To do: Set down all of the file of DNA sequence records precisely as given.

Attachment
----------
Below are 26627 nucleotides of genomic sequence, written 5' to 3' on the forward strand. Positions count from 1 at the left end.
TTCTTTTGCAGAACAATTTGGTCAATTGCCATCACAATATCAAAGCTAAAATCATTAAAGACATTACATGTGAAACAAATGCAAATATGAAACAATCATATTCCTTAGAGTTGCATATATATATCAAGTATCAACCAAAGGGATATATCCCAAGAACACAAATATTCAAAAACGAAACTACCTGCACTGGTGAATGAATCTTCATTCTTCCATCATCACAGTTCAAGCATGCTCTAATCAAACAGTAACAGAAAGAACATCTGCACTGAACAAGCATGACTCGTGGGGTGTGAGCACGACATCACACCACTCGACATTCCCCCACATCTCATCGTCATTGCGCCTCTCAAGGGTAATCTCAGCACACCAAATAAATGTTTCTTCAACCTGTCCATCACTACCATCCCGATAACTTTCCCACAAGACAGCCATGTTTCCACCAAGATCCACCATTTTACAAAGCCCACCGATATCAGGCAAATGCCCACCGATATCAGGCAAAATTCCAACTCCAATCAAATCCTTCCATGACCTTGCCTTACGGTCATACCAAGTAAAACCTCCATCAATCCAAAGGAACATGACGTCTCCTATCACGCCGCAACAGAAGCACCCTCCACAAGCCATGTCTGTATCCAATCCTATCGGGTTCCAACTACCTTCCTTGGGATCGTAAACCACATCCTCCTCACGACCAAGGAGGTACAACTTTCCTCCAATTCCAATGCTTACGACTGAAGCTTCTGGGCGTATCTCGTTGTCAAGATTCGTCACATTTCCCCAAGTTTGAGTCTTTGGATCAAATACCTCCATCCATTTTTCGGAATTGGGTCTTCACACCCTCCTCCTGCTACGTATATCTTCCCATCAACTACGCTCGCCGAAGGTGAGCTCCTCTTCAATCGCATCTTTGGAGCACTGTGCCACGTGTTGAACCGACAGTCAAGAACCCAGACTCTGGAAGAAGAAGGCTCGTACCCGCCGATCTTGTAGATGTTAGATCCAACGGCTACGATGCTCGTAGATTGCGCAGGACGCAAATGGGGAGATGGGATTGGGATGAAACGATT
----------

Below are 26627 nucleotides of genomic sequence, written 5' to 3' on the forward strand. Positions count from 1 at the left end.
TTCTTTTGCAGAACAATTTGGTCAATTGCCATCACAATATCAAAGCTAAAATCATTAAAGACATTACATGTGAAACAAATGCAAATATGAAACAATCATATTCCTTAGAGTTGCATATATATATCAAGTATCAACCAAAGGGATATATCCCAAGAACACAAATATTCAAAAACGAAACTACCTGCACTGGTGAATGAATCTTCATTCTTCCATCATCACAGTTCAAGCATGCTCTAATCAAACAGTAACAGAAAGAACATCTGCACTGAACAAGCATGACTCGTGGGGTGTGAGCACGACATCACACCACTCGACATTCCCCCACATCTCATCGTCATTGCGCCTCTCAAGGGTAATCTCAGCACACCAAATAAATGTTTCTTCAACCTGTCCATCACTACCATCCCGATAACTTTCCCACAAGACAGCCATGTTTCCACCAAGATCCACCATTTTACAAAGCCCACCGATATCAGGCAAATGCCCACCGATATCAGGCAAAATTCCAACTCCAATCAAATCCTTCCATGACCTTGCCTTACGGTCATACCAAGTAAAACCTCCATCAATCCAAAGGAACATGACGTCTCCTATCACGCCGCAACAGAAGCACCCTCCACAAGCCATGTCTGTATCCAATCCTATCGGGTTCCAACTACCTTCCTTGGGATCGTAAACCACATCCTCCTCACGACCAAGGAGGTACAACTTTCCTCCAATTCCAATGCTTACGACTGAAGCTTCTGGGCGTATCTCGTTGTCAAGATTCGTCACATTTCCCCAAGTTTGAGTCTTTGGATCAAATACCTCCATCCATTTTTCGGAATTGGGTCTTCACACCCTCCTCCTGCTACGTATATCTTCCCATCAACTACGCTCGCCGAAGGTGAGCTCCTCTTCAATCGCATCTTTGGAGCACTGTGCCACGTGTTGAACCGACAGTCAAGAACCCAGACTCTGGAAGAAGAAGGCTCGTACCCGCCGATCTTGTAGATGTTAGATCCAACGGCTACGATGCTCGTAGATTGCGCAGGACGCAAATGGGGAGATGGGATTGGGATGAAACGATT